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Livestock Farmers Advised Over Heat Precautions

21 December 2012

AUSTRALIA - Livestock owners are being urged to ensure they take special care of their livestock during summer’s extreme heat, as statewide temperatures are forecast in many areas to rise to the low 40s (degrees centigrade) before Christmas.

Chief Veterinary Officer, Rob Rahaley, said shelter and ample cool water were the ingredients for successfully keeping stock healthy during extremes of temperature.

“It sounds obvious but is nevertheless worth repeating: animals need shelter and, where possible, shade to protect them from searing sun and wind,” Dr Rahaley said.

“They also need good supplies of cool water because animals can drink up to double their normal intake during hot weather.

“Keep troughs large and clean especially when moving stock into a fresh paddock as evaporation may make trough water become saline and undrinkable. Feeder pipes should be buried to help temperature control and to prevent breakages. In hot weather, troughs should be inspected daily to ensure they are working correctly.

“Also, keep animals away from dams which can become boggy and a death trap for any stock seeking water.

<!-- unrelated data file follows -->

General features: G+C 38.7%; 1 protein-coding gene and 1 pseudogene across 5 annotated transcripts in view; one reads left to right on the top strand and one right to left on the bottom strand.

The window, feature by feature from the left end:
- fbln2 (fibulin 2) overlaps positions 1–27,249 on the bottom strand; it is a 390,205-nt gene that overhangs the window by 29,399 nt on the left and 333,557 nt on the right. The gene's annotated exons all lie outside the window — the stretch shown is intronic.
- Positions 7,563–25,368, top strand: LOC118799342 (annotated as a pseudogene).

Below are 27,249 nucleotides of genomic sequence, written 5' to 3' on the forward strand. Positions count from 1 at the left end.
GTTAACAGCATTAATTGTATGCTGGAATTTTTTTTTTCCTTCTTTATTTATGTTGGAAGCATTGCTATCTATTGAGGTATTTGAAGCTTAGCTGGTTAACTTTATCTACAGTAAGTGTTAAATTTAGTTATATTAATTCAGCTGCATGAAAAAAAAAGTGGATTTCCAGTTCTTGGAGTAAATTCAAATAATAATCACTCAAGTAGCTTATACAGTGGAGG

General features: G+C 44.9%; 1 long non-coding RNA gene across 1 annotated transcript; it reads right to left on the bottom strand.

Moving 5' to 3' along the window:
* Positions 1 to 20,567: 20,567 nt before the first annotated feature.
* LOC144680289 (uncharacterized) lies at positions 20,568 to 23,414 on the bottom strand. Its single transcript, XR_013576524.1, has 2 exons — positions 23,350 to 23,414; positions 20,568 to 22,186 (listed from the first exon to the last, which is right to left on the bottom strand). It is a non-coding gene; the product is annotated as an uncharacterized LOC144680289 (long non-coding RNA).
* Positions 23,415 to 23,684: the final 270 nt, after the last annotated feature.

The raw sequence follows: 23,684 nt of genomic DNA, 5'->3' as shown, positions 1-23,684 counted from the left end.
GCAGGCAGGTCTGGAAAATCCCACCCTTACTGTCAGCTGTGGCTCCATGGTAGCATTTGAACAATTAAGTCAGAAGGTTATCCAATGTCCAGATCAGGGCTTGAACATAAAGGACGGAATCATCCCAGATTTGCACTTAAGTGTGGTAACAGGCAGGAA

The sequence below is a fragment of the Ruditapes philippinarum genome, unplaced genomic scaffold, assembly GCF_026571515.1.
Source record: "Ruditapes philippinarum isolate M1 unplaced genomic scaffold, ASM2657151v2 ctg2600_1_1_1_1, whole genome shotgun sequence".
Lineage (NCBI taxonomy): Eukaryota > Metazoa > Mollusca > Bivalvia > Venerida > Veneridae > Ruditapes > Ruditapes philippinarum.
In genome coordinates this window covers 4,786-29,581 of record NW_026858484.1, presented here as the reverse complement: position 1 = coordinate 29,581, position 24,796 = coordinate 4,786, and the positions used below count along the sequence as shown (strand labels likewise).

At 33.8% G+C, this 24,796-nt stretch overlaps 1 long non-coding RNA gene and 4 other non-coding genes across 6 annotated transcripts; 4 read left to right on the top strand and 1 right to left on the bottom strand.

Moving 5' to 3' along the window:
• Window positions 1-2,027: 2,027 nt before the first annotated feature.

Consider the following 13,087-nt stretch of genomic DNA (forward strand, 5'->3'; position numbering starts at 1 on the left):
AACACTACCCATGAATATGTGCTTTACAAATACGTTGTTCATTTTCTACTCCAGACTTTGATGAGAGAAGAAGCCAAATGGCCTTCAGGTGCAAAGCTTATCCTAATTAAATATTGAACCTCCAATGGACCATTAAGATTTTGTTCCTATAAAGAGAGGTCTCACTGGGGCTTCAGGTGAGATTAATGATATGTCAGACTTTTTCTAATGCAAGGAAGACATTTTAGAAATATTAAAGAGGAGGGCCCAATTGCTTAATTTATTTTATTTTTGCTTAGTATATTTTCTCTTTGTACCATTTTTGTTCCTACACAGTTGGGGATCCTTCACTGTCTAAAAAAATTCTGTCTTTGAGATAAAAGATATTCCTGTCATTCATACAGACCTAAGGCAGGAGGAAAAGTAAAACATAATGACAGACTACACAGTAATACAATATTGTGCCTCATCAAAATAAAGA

“During hot weather, livestock should be checked daily to ensure they’re coping with the heat. Like humans, heat stress can be fatal for animals. The first signs of heat stress may include panting and drooling and stock may also be restless and start bellowing.”

Dr Rahaley said that livestock owners who were not living on their properties – or were away on holiday – should ask neighbours to check regularly on their animals and water troughs.

“Stock movements during hot weather should be minimised – both on-farm and off-farm,” he said. “If there is no way of avoiding stock movements, then it should be carried out during night or maybe early morning, when it’s relatively cooler.

“Transporters of livestock should also have in place contingency plans to handle unexpected breakdowns, especially during hot weather.

“Poultry also are very susceptible to heat and if they’re kept in a shed that isn’t fitted with an effective cooling system, then the shed should be cooled by wetting the shed or hanging wet hessian in breezeways. Birds too will need access to plenty of cool water.”

TheCattleSite News Desk



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